Art theft is an ancient and complex criminal activity. When you look at the some of the most well-known cases of art thefts in history, you see completely planned operations that include art dealerships, art fakers, mobsters, ransoms, and millions of dollars. Here you can read about a few of the most popular cases of art theft in the history.
The First Theft:
The first documented case of art theft remained in 1473, when 2 panels of altarpiece of the Last Judgment by the Dutch painter Hans Memling were stolen. While the triptych was being transported by ship from the Netherlands to Florence, the ship was attacked by pirates who took it to the Gdansk cathedral in Poland. Nowadays, the piece is revealed at the National Museum in Gdansk where it was recently moved from the Basilica of the Presumption.
One Of The Most Famous Theft:
The most well-known story of art theft includes among the most popular paintings in the world and one of the most famous artists in history as a suspect. In the night of August 21, 1911, the Mona Lisa was stolen from the Louver. Not long after, Pablo Picasso was jailed and questioned by the cops, however was released rapidly.
It turned out that the 30 × 21 inch painting was taken by one of the museum workers by the name of Vincenzo Peruggia, who merely carried it hidden under his coat. The crime was carefully conducted by a well-known con man, Eduardo de Valfierno, who was sent by an art faker who meant to make copies and sell them as if they were the original painting.
While Yves Chaudron, the art faker, was busy creating copies for the famous work of art, Mona Lisa was still hidden at Peruggias apartment. After 2 years in which Peruggia did not speak with Chaudron, he attempted to make the very best out of his stolen great. Eventually, Peruggia was captured by the authorities https://www.whitepages.com/name/Kurt-Criter/Denver-CO while trying to sell the painting to an art dealership from Florence, Italy. The Mona Lisa was returned to the Louver in 1913.
The Biggest Theft in the USA:
The greatest art theft in United States occurred at the Isabella Stewart Gardner Museum. On the night of March 18, 1990, a group of thieves wearing police uniforms got into the museum and took thirteen paintings whose cumulative worth was approximated at around 300 million dollars. The burglars took 2 paintings and one print by Rembrandt, and works of Vermeer, Manet, Degas, Govaert Flinck, along with a French and a Chinese artifact.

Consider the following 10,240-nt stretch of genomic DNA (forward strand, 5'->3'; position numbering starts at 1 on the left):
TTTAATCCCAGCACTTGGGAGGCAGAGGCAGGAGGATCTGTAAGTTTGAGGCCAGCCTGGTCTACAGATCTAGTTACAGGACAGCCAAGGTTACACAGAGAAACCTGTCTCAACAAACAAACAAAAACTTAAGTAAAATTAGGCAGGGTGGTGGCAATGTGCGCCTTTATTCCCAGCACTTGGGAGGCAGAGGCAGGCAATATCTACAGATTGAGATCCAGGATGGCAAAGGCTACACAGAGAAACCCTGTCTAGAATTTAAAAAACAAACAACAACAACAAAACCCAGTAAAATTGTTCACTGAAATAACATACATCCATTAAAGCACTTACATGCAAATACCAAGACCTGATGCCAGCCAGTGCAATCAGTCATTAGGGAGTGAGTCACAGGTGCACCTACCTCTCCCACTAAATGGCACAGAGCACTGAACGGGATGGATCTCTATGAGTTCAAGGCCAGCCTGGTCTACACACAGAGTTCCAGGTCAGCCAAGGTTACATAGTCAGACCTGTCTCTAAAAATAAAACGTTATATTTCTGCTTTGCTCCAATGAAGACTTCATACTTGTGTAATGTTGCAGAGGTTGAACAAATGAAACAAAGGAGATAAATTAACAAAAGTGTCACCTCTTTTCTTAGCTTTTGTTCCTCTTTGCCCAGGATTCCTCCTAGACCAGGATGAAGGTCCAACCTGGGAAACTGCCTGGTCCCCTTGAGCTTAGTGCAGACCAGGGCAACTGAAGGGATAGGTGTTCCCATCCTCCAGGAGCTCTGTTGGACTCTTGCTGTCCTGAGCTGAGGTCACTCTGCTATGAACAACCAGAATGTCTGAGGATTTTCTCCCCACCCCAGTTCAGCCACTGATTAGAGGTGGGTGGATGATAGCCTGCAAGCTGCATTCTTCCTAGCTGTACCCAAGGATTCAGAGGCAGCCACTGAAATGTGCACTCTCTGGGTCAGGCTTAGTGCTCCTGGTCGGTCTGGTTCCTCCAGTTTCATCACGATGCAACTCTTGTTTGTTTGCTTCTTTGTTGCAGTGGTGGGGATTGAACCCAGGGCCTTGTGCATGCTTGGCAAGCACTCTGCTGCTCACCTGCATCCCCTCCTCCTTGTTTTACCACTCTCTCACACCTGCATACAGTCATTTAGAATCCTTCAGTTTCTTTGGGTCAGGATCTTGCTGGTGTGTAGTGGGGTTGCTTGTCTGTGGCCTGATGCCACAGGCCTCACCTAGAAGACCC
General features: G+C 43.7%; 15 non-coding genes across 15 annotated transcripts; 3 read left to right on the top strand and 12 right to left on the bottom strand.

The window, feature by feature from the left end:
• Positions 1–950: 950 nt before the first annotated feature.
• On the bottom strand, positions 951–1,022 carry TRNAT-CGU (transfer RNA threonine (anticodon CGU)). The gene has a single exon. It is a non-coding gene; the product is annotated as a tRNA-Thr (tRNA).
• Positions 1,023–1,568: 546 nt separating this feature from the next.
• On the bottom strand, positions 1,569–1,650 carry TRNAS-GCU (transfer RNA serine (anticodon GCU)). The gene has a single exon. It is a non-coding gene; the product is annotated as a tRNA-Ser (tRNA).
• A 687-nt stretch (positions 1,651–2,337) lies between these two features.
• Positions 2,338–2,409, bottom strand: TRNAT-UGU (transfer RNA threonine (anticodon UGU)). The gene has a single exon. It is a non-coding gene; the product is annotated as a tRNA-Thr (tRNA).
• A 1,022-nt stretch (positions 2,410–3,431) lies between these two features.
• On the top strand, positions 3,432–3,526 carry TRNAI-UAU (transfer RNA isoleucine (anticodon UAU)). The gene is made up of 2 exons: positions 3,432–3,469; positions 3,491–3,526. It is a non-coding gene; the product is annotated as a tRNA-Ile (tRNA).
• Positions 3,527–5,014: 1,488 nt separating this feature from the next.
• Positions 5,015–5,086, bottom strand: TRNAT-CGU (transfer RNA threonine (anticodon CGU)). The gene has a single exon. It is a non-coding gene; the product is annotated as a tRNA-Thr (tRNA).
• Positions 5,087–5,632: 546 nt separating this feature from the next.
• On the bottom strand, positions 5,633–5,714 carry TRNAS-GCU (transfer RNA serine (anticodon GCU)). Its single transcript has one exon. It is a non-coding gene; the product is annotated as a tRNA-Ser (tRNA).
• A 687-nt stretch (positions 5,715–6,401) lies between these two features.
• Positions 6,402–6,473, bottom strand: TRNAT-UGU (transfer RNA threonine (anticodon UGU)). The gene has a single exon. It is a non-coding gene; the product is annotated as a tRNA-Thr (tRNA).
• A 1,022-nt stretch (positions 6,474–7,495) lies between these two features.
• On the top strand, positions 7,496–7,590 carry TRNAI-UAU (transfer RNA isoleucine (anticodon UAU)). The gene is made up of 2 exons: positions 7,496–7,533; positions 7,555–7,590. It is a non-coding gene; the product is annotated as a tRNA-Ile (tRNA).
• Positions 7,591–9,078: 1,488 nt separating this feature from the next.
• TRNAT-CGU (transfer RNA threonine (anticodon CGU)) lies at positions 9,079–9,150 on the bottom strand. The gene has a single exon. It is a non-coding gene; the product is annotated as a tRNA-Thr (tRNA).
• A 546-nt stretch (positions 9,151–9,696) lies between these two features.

Since yet, none of the paintings have been discovered and the case is still unsolved. According to current reports, the FBI are investigating the possibility that the Boston Mob together with French art dealerships are linked to the crime.
The painting by Edvard Munchs, The Scream, is probably the most searched for painting by art burglars in history. It has actually been taken two times and was only just recently recuperated. In 1994, throughout the Winter Season Olympics in Lillehammer, Norway, The Scream was stolen from an Oslo gallery by two burglars who broke through an open window, set off the alarm and left a note saying: thanks for the bad security.
Three months later, the holders of the painting approached the Norwegian Federal government with an deal: 1 million dollars ransom for Edvard Munchs The Scream. The Government turned down the offer, however the Norwegian cops teamed up with the British Authorities and the Getty Museum to arrange a sting operation that restored the painting to where it belongs.
While Museum officials waiting for the thieves to demand ransom cash, reports claimed that both paintings were burned to conceal evidence. Ultimately, the Norwegian cops discovered the two paintings on August 31, 2006 but the facts on how they were recuperated are not understood.
When you look at the some of the most popular cases of art thefts in history, you see thoroughly planned operations that include art dealerships, art fakers, mobsters, ransoms, and millions of dollars. The most well-known story of art theft includes one of the most famous paintings in the world and one of the most famous artists in history as a suspect. The criminal activity was carefully performed by a well-known con male, Eduardo de Valfierno, who was sent out by an art faker who planned to make copies and sell them as if they were the original painting.
Eventually, Peruggia was caught by the police while attempting to sell the painting to an art dealer from Florence, Italy. The painting by Edvard Munchs, The Scream, is most likely the most looked for after painting by art thieves in history.